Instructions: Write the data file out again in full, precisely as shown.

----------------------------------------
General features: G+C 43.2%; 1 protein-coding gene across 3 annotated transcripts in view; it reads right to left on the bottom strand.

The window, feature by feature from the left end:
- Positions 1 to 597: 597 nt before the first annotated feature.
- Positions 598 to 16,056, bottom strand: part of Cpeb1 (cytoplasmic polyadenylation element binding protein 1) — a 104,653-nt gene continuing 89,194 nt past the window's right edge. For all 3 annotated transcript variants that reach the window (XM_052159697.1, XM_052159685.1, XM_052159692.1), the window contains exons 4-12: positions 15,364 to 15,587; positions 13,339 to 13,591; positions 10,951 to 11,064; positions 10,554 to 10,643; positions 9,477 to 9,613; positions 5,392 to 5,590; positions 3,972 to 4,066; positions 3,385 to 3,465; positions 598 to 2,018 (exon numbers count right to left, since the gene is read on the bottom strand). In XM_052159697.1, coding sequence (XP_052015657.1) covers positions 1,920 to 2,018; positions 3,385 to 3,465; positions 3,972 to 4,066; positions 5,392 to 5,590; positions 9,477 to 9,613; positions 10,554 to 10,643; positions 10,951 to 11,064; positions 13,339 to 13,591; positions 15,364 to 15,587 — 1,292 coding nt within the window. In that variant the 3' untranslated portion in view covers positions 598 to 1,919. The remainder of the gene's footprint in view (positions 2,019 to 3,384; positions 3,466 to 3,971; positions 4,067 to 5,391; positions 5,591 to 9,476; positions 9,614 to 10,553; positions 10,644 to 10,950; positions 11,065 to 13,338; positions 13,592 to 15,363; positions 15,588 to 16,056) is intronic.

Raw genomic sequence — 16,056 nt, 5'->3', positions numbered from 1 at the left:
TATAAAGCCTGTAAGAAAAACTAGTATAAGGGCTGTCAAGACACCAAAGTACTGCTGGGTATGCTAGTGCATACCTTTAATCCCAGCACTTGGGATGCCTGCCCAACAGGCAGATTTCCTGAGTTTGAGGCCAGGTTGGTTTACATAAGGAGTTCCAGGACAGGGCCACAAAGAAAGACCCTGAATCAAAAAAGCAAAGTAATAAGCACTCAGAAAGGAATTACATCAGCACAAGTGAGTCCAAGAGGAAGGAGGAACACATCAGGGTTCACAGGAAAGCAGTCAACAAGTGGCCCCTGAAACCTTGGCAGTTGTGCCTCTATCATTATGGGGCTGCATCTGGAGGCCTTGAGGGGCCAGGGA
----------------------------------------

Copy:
General features: G+C 43.2%; 1 protein-coding gene across 3 annotated transcripts in view; it reads right to left on the bottom strand.

The window, feature by feature from the left end:
- Positions 1 to 597: 597 nt before the first annotated feature.
- Positions 598 to 16,056, bottom strand: part of Cpeb1 (cytoplasmic polyadenylation element binding protein 1) — a 104,653-nt gene continuing 89,194 nt past the window's right edge. For all 3 annotated transcript variants that reach the window (XM_052159697.1, XM_052159685.1, XM_052159692.1), the window contains exons 4-12: positions 15,364 to 15,587; positions 13,339 to 13,591; positions 10,951 to 11,064; positions 10,554 to 10,643; positions 9,477 to 9,613; positions 5,392 to 5,590; positions 3,972 to 4,066; positions 3,385 to 3,465; positions 598 to 2,018 (exon numbers count right to left, since the gene is read on the bottom strand). In XM_052159697.1, coding sequence (XP_052015657.1) covers positions 1,920 to 2,018; positions 3,385 to 3,465; positions 3,972 to 4,066; positions 5,392 to 5,590; positions 9,477 to 9,613; positions 10,554 to 10,643; positions 10,951 to 11,064; positions 13,339 to 13,591; positions 15,364 to 15,587 — 1,292 coding nt within the window. In that variant the 3' untranslated portion in view covers positions 598 to 1,919. The remainder of the gene's footprint in view (positions 2,019 to 3,384; positions 3,466 to 3,971; positions 4,067 to 5,391; positions 5,591 to 9,476; positions 9,614 to 10,553; positions 10,644 to 10,950; positions 11,065 to 13,338; positions 13,592 to 15,363; positions 15,588 to 16,056) is intronic.

Raw genomic sequence — 16,056 nt, 5'->3', positions numbered from 1 at the left:
TATAAAGCCTGTAAGAAAAACTAGTATAAGGGCTGTCAAGACACCAAAGTACTGCTGGGTATGCTAGTGCATACCTTTAATCCCAGCACTTGGGATGCCTGCCCAACAGGCAGATTTCCTGAGTTTGAGGCCAGGTTGGTTTACATAAGGAGTTCCAGGACAGGGCCACAAAGAAAGACCCTGAATCAAAAAAGCAAAGTAATAAGCACTCAGAAAGGAATTACATCAGCACAAGTGAGTCCAAGAGGAAGGAGGAACACATCAGGGTTCACAGGAAAGCAGTCAACAAGTGGCCCCTGAAACCTTGGCAGTTGTGCCTCTATCATTATGGGGCTGCATCTGGAGGCCTTGAGGGGCCAGGGA